The 1992 Benson & Hedges World Cup was the first to feature coloured player clothing, white cricket balls and black sight-screens with a number of matches being played under floodlights. Some of these rules were in vogue off and on, but this tournament was the first since which they were formally inducted in ODI cricket. Ever since then, the ICC has often changed and amended rules for ODIs.
Let us look at a brief history of the main rule changes starting from the World Cup 1992:
By 1992, the standard rule of fielding restrictions mandated that only two fielders can be allowed outside the circle in the first 15 overs after which 5 fielders will be allowed outside the circle for the remaining overs.
The latest rule change in 2015 did away with the batting powerplay as well. 4 fielders are allowed outside the circle now for overs 41-50 and only 2 fielders for powerplay 1 from overs 1 -10.
Bouncers in ODI cricket have been in vogue at the time of the World Cup 1992 when one bouncer per over was allowed. But the latest rule change in 2012 has allowed two bouncers once again and the run penalty has been done away with. Exceeding the limit only results in the delivery being called a no-ball.
Previously, red balls were used even in ODI cricket as the players donned all whites. The introduction of coloured clothing and floodlights made it mandatory to switch to white balls as it became difficult to spot the red ball. In 2011, a new rule was introduced which mandated using two new balls from either end from the beginning.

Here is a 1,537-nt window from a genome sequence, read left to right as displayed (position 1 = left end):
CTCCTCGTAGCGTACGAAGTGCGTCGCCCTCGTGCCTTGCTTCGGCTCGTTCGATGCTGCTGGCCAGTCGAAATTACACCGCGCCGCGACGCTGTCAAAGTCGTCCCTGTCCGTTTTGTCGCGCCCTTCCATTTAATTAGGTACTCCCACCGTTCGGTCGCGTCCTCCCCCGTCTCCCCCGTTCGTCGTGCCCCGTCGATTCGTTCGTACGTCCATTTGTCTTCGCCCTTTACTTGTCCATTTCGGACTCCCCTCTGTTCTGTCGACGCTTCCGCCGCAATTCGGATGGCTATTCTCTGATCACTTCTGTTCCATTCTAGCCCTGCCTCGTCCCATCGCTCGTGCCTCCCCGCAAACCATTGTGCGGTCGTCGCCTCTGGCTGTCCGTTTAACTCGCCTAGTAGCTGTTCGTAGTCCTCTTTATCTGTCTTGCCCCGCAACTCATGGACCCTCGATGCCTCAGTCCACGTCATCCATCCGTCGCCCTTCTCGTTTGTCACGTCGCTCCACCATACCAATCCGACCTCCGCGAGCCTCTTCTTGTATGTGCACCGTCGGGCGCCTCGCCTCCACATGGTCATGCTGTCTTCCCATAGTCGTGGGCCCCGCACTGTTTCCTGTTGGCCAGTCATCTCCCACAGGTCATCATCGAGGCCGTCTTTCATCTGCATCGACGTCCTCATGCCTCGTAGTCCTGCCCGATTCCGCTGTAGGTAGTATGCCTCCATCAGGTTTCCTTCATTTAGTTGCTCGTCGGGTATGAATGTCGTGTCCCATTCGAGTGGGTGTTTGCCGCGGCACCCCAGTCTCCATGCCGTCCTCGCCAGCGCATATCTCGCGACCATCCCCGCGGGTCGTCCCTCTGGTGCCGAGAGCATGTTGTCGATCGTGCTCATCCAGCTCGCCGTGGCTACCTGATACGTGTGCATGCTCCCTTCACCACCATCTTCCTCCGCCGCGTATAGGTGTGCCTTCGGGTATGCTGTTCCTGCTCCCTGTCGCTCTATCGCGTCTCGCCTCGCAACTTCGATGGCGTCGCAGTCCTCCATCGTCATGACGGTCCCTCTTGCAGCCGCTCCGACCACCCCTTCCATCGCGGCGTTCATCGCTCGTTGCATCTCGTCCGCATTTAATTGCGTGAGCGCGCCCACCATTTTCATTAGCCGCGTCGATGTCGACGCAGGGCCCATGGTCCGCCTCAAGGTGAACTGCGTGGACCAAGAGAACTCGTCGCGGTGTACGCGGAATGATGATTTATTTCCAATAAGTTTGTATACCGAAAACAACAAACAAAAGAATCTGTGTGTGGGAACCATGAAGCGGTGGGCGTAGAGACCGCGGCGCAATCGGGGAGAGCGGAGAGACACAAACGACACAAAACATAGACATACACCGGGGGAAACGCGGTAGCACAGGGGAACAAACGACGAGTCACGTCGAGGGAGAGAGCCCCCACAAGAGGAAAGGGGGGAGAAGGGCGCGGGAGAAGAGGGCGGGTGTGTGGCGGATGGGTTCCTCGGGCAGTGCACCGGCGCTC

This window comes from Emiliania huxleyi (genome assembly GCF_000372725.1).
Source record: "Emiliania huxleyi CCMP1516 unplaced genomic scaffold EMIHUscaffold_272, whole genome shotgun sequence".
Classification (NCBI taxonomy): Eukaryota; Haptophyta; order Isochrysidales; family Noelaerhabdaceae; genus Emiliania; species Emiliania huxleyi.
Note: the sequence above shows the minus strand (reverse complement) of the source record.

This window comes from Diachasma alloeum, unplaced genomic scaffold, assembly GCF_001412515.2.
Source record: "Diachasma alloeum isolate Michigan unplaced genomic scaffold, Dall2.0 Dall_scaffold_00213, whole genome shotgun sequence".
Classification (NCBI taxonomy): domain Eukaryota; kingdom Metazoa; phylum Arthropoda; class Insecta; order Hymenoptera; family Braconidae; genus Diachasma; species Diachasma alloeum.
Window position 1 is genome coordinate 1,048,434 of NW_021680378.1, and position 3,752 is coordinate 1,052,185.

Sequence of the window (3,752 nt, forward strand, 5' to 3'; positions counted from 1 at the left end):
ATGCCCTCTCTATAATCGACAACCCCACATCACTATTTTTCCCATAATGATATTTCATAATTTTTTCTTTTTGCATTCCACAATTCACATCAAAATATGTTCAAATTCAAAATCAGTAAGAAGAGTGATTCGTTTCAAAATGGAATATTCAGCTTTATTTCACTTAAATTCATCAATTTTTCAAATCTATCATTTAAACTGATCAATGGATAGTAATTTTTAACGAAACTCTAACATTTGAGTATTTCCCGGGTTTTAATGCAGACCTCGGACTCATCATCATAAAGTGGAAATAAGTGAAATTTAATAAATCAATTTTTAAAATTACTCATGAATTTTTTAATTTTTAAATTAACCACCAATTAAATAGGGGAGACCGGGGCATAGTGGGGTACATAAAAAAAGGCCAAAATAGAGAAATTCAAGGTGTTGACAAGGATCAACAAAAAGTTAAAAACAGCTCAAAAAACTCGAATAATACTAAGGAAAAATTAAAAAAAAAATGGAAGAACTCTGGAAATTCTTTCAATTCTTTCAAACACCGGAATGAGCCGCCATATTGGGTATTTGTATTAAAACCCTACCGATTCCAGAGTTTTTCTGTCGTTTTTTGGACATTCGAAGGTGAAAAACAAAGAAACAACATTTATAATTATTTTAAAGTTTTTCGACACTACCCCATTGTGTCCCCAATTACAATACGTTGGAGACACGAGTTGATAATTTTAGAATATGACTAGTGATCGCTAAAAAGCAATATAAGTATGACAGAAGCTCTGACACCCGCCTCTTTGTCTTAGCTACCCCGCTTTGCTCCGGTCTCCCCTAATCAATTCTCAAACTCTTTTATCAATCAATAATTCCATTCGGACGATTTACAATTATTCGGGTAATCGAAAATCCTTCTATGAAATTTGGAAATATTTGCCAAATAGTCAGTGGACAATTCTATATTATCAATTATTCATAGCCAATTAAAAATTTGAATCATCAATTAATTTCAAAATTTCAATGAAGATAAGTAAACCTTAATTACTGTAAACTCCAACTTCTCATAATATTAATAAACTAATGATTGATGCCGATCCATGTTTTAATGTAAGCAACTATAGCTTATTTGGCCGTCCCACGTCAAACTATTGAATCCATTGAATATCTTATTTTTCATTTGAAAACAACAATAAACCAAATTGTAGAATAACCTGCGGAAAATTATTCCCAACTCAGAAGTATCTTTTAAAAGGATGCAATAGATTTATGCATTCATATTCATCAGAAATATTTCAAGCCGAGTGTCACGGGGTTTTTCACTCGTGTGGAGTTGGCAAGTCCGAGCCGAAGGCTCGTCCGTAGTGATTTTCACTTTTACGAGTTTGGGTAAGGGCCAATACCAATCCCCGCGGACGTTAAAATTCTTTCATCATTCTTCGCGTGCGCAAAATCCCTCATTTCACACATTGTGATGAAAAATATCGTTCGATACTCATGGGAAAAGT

The Decision Review System or the DRS was first introduced in ODI cricket in 2011. It was made mandatory and then optional. The various components of the DRS are ball-tracking which is used for LBW decisions, Snickometer which was later done away with the Hawk-Eye. Currently, in ODIs, one review for each team is allowed for each innings which they get back for each successful challenge.
Before the 1992 World Cup, the rule in case of rain interruptions was to deduct runs-per-over of the first innings for each over lost in the second innings. The new rule for the World Cup 1992 was if rain interrupted play in the second innings, the reduction in the target was to be proportionate to the lowest scoring overs of the side batting first.
After the retirements of Frank Duckworth and Tony Lewis, Professor Steven Stern became the custodian of the method which was renamed in 2014 as the DLS method.